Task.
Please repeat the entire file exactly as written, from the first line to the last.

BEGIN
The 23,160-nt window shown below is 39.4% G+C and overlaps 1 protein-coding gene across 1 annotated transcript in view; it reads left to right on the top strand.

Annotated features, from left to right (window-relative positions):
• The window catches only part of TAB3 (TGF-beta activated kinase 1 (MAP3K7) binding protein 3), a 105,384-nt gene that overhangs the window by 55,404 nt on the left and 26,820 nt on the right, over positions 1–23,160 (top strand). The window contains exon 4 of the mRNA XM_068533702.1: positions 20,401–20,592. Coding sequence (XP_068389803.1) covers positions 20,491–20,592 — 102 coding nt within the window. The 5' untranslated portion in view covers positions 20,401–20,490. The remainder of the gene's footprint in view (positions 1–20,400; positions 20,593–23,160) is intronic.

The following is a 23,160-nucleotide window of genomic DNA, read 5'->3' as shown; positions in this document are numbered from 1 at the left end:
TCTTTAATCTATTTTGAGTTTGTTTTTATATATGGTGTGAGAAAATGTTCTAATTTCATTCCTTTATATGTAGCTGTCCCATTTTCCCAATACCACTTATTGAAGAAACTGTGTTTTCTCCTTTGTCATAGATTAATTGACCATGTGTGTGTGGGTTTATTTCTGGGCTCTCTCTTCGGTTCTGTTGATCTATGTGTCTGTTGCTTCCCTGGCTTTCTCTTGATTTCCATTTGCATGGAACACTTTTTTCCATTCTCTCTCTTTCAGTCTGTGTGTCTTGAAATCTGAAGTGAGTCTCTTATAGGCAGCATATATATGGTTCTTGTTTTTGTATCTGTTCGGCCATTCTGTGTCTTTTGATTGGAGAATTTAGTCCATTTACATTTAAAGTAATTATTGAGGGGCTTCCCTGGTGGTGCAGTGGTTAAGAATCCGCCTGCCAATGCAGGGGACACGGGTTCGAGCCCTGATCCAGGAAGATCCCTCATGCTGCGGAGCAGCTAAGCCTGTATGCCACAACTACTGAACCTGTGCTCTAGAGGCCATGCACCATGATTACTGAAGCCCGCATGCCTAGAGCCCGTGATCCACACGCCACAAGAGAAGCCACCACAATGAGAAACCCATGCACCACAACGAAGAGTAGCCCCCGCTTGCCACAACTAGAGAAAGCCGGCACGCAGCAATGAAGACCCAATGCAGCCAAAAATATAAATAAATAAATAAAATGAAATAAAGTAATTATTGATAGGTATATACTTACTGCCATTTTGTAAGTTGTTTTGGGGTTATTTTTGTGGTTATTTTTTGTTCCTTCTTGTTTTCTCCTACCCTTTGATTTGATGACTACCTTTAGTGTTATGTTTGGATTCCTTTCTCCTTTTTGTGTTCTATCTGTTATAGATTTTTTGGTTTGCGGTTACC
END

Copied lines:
The 23,160-nt window shown below is 39.4% G+C and overlaps 1 protein-coding gene across 1 annotated transcript in view; it reads left to right on the top strand.

Annotated features, from left to right (window-relative positions):
• The window catches only part of TAB3 (TGF-beta activated kinase 1 (MAP3K7) binding protein 3), a 105,384-nt gene that overhangs the window by 55,404 nt on the left and 26,820 nt on the right, over positions 1–23,160 (top strand). The window contains exon 4 of the mRNA XM_068533702.1: positions 20,401–20,592. Coding sequence (XP_068389803.1) covers positions 20,491–20,592 — 102 coding nt within the window. The 5' untranslated portion in view covers positions 20,401–20,490. The remainder of the gene's footprint in view (positions 1–20,400; positions 20,593–23,160) is intronic.

The following is a 23,160-nucleotide window of genomic DNA, read 5'->3' as shown; positions in this document are numbered from 1 at the left end:
TCTTTAATCTATTTTGAGTTTGTTTTTATATATGGTGTGAGAAAATGTTCTAATTTCATTCCTTTATATGTAGCTGTCCCATTTTCCCAATACCACTTATTGAAGAAACTGTGTTTTCTCCTTTGTCATAGATTAATTGACCATGTGTGTGTGGGTTTATTTCTGGGCTCTCTCTTCGGTTCTGTTGATCTATGTGTCTGTTGCTTCCCTGGCTTTCTCTTGATTTCCATTTGCATGGAACACTTTTTTCCATTCTCTCTCTTTCAGTCTGTGTGTCTTGAAATCTGAAGTGAGTCTCTTATAGGCAGCATATATATGGTTCTTGTTTTTGTATCTGTTCGGCCATTCTGTGTCTTTTGATTGGAGAATTTAGTCCATTTACATTTAAAGTAATTATTGAGGGGCTTCCCTGGTGGTGCAGTGGTTAAGAATCCGCCTGCCAATGCAGGGGACACGGGTTCGAGCCCTGATCCAGGAAGATCCCTCATGCTGCGGAGCAGCTAAGCCTGTATGCCACAACTACTGAACCTGTGCTCTAGAGGCCATGCACCATGATTACTGAAGCCCGCATGCCTAGAGCCCGTGATCCACACGCCACAAGAGAAGCCACCACAATGAGAAACCCATGCACCACAACGAAGAGTAGCCCCCGCTTGCCACAACTAGAGAAAGCCGGCACGCAGCAATGAAGACCCAATGCAGCCAAAAATATAAATAAATAAATAAAATGAAATAAAGTAATTATTGATAGGTATATACTTACTGCCATTTTGTAAGTTGTTTTGGGGTTATTTTTGTGGTTATTTTTTGTTCCTTCTTGTTTTCTCCTACCCTTTGATTTGATGACTACCTTTAGTGTTATGTTTGGATTCCTTTCTCCTTTTTGTGTTCTATCTGTTATAGATTTTTTGGTTTGCGGTTACC